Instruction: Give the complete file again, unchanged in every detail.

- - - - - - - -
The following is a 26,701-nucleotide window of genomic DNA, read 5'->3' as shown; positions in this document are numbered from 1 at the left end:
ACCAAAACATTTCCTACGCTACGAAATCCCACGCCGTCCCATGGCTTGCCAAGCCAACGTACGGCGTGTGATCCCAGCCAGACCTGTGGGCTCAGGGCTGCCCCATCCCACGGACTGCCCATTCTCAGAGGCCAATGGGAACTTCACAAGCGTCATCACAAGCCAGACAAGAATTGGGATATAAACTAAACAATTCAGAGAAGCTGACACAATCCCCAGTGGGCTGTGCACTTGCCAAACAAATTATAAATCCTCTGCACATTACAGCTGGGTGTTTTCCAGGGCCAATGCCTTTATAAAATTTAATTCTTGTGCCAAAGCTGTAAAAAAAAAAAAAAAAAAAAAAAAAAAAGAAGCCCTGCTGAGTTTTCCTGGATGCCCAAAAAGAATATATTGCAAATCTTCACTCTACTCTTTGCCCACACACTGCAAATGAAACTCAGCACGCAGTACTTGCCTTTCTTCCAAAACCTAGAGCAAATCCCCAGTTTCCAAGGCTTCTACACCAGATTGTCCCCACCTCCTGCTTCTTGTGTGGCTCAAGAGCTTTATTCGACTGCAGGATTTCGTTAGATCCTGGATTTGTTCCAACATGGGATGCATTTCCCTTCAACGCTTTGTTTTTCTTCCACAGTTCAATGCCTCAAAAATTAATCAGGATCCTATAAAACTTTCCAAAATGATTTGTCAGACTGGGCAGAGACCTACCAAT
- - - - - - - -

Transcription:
The following is a 26,701-nucleotide window of genomic DNA, read 5'->3' as shown; positions in this document are numbered from 1 at the left end:
ACCAAAACATTTCCTACGCTACGAAATCCCACGCCGTCCCATGGCTTGCCAAGCCAACGTACGGCGTGTGATCCCAGCCAGACCTGTGGGCTCAGGGCTGCCCCATCCCACGGACTGCCCATTCTCAGAGGCCAATGGGAACTTCACAAGCGTCATCACAAGCCAGACAAGAATTGGGATATAAACTAAACAATTCAGAGAAGCTGACACAATCCCCAGTGGGCTGTGCACTTGCCAAACAAATTATAAATCCTCTGCACATTACAGCTGGGTGTTTTCCAGGGCCAATGCCTTTATAAAATTTAATTCTTGTGCCAAAGCTGTAAAAAAAAAAAAAAAAAAAAAAAAAAAAGAAGCCCTGCTGAGTTTTCCTGGATGCCCAAAAAGAATATATTGCAAATCTTCACTCTACTCTTTGCCCACACACTGCAAATGAAACTCAGCACGCAGTACTTGCCTTTCTTCCAAAACCTAGAGCAAATCCCCAGTTTCCAAGGCTTCTACACCAGATTGTCCCCACCTCCTGCTTCTTGTGTGGCTCAAGAGCTTTATTCGACTGCAGGATTTCGTTAGATCCTGGATTTGTTCCAACATGGGATGCATTTCCCTTCAACGCTTTGTTTTTCTTCCACAGTTCAATGCCTCAAAAATTAATCAGGATCCTATAAAACTTTCCAAAATGATTTGTCAGACTGGGCAGAGACCTACCAAT